I hesitate to post this here, mostly because it’s almost a cultish pastime here in the Skipper residence. True crime TV shows, forensic TV shows, strange case shows, strange people in the family shows, Dateline, 2020, etc, etc. It’s akin to modern day TV pulp of real stories. I know I’m not the only one here into this crap though so hopefully sharing here might land my wife and I a recommendation for something we’ve missed.
This week is The Curious Case of Natalia Grace, showing on multiple platforms this week, both free and paid. It’s apparently a six part series of a true story about a family adopting a 6-year-old girl from Ukraine. Said girl has a rare type of dwarfism and recurring issues from that, and joins her new family of a successful mother and father, already with three boys of their own.
All of this is covered in about the first 10 minutes of the show and is something akin to sitting on the world’s largest roller coaster and slowly getting pulled to the top of the largest hill. From then on, at least for the rest of the five episodes we’ve watched so far, this story goes in a ton of different directions. It’s intriguing, confounding, heartbreaking, and frustrating along the way, making you question the things you see and facts you believe to be true at the start. I feel like I’m emotionally drained already and I believe we have one episode left, which airs this evening I think., for a total of 6?
At any rate, if you too are into this kind of stuff, that’s the first recommendation. I’d love to hear from any of you willing to join in and tell me shows, specials or movies here that fall into the same category, even loosely.
… kinda. She has things she does but essentially that’s the lede that they pull out from under you. The actual trial in the case is against the parents, or at least one of them.
I’ve not seen Orphan but based on what wiki tells me, no. This story happened from 2010 to 2014 or so, with the trial and subsequent interviews after that and continuing up to at least 2019 based on the last episode.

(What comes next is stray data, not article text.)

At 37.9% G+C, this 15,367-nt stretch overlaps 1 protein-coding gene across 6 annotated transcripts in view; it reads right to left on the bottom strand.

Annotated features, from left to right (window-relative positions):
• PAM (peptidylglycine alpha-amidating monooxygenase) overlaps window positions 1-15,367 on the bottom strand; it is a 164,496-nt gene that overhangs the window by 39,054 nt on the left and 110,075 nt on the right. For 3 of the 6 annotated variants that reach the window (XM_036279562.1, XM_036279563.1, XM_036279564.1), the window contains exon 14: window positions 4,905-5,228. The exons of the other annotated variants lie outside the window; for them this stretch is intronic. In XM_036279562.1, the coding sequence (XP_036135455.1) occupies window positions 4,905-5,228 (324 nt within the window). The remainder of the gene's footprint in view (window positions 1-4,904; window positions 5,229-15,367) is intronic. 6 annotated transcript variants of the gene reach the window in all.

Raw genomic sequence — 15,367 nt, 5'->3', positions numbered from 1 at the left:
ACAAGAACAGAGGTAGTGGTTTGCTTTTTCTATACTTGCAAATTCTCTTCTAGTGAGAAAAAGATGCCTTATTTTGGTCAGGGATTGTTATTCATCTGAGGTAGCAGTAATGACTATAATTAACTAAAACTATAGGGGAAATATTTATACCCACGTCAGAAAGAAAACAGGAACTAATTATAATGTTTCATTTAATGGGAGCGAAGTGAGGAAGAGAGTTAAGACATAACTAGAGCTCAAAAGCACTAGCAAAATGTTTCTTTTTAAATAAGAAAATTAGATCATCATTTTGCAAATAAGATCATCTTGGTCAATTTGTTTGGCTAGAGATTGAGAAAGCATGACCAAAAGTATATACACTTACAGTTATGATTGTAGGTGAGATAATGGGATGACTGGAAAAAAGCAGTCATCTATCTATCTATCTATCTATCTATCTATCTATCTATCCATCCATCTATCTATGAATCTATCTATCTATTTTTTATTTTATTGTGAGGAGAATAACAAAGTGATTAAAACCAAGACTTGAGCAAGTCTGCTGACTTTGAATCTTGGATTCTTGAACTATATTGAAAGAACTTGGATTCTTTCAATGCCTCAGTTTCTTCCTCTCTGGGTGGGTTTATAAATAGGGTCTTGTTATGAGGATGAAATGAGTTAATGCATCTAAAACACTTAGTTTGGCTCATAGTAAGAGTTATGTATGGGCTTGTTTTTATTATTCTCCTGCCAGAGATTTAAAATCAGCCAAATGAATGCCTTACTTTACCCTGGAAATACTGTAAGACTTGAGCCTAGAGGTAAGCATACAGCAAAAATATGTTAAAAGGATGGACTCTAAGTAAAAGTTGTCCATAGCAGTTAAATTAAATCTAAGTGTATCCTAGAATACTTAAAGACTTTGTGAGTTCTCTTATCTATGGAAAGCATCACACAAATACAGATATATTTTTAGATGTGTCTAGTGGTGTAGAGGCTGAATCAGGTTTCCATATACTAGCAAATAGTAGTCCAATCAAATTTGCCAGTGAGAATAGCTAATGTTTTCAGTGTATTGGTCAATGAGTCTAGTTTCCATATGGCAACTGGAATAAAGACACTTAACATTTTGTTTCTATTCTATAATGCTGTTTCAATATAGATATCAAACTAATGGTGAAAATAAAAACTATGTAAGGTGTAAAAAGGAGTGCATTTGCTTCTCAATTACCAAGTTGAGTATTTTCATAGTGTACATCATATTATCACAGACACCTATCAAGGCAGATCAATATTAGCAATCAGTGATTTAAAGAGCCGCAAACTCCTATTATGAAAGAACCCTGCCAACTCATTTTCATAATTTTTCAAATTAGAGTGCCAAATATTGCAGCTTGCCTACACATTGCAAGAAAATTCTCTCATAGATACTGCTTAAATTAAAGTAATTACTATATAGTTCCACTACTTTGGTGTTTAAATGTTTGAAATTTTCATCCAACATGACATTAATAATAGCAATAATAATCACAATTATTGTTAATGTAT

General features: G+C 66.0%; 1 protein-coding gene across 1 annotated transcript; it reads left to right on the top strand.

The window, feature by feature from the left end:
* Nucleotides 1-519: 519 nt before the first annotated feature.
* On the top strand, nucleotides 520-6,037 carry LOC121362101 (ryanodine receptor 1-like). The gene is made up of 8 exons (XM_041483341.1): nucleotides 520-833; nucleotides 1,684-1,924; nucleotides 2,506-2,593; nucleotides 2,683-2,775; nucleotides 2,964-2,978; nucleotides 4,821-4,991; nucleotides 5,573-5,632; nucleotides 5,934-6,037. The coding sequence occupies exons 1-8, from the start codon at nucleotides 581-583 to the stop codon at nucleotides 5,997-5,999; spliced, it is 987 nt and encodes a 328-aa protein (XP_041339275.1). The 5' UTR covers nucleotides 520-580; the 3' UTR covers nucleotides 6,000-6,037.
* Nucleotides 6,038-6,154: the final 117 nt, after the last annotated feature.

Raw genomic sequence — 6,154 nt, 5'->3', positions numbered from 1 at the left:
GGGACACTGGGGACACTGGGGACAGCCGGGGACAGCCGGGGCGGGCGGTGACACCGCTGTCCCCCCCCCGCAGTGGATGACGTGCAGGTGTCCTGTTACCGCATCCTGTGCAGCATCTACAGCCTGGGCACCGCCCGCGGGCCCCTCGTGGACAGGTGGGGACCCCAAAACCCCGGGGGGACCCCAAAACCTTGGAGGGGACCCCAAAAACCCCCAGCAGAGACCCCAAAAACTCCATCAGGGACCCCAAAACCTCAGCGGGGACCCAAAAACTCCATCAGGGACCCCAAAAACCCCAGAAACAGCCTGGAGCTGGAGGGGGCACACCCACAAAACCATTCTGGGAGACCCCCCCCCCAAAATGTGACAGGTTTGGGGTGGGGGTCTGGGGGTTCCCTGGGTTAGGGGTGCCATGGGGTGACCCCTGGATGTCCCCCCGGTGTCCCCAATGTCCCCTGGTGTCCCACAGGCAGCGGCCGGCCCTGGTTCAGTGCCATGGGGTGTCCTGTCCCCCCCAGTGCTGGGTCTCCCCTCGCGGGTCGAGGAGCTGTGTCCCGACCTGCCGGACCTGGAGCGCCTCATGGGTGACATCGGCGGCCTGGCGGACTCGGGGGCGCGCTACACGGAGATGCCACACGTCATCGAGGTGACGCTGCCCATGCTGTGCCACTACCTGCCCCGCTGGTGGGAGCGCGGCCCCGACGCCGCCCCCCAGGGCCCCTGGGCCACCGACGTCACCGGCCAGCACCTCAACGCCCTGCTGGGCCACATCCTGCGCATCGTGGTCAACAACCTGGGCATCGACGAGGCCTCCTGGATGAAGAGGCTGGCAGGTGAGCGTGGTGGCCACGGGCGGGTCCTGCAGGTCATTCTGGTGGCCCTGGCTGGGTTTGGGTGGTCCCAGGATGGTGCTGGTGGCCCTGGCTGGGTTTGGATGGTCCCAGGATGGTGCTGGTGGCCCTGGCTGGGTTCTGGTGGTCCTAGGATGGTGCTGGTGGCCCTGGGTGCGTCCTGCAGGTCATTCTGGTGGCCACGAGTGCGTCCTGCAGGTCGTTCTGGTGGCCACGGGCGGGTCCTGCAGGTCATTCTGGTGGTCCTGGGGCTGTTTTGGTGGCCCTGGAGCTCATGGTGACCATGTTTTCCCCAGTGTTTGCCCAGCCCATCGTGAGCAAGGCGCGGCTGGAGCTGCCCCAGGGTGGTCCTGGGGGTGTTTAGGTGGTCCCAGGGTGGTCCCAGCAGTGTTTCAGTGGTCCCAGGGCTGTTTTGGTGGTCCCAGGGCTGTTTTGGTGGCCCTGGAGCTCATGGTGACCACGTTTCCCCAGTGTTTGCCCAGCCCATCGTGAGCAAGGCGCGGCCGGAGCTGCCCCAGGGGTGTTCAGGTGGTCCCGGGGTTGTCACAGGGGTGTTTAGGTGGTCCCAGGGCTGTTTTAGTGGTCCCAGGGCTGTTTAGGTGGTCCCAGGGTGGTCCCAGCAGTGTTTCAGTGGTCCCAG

If you don’t think you’ll see it and want a spoiler, however:
The case is about the parents abusing the girl and subsequently not assisting a disabled minor, i.e. their daughter, and wanting to be rid of her. This isn’t apparent initially since there is a lot about the girl herself that raises questions, both in her history and her actions.
I can understand that. We’ve seen some that were just … heartbreaking.
I haven’t seen a version of this spun into a Law and Order … yet.
A very well written and sad story, indeed.
This part of reflection by the author is telling:
That was kind of her to say. But there was a reason I wanted to try to tell the story again now — not just with the benefit of new evidence, but with also new perspective. As a woman in my 20s, I had been allured and captivated by the idea that unsolved mysteries are alluring and captivating. As a woman in my 40s, I am more attuned to the likelihood that the truths behind those mysteries are just desperately sad. “True crime” focuses on the extraordinary. But true crimes are ordinary and all too common.
Originally writing the story was just a unique assignment, but after seeing and writing about so much of our horrible but real lives, the whole article seeps with the lesson that women are indeed in danger, and sadly, most times from men around them, every day.
My wife and I watch these shows often, sadly though this story is unique, overall the author is right. They are common, Too common and too real and it really hits you hard seeing and reading some of the stories.
Another interesting show we watched the other evening was this episode:
It’s essentially the story of John Wayne Gacy as described from the point of view of his sister and then niece. And the catch is that in this series, Evil Lives Here, you become a lot more understanding of just how much things like this upset the lives of families involved. As Gacy was on trial and afterword, every family member got repeated death threat letters and calls. Even after his conviction, it continued to the point that his sister attempted suicide because she couldn’t live with the unknown about why her brother did those things, along with the threats to kill her by anonymous people wishing harm on her for something she wasn’t involved in.
That series it chock full of absolutely crazy stories of those who lived with, near or were children of people who were eventually convicted of killing. And it’s soooooo many sad stories all rolled into one, everything from abuse to bewilderment because they had no idea, to guilt because they blame themselves for missing clues that could have maybe helped stop the person, etc.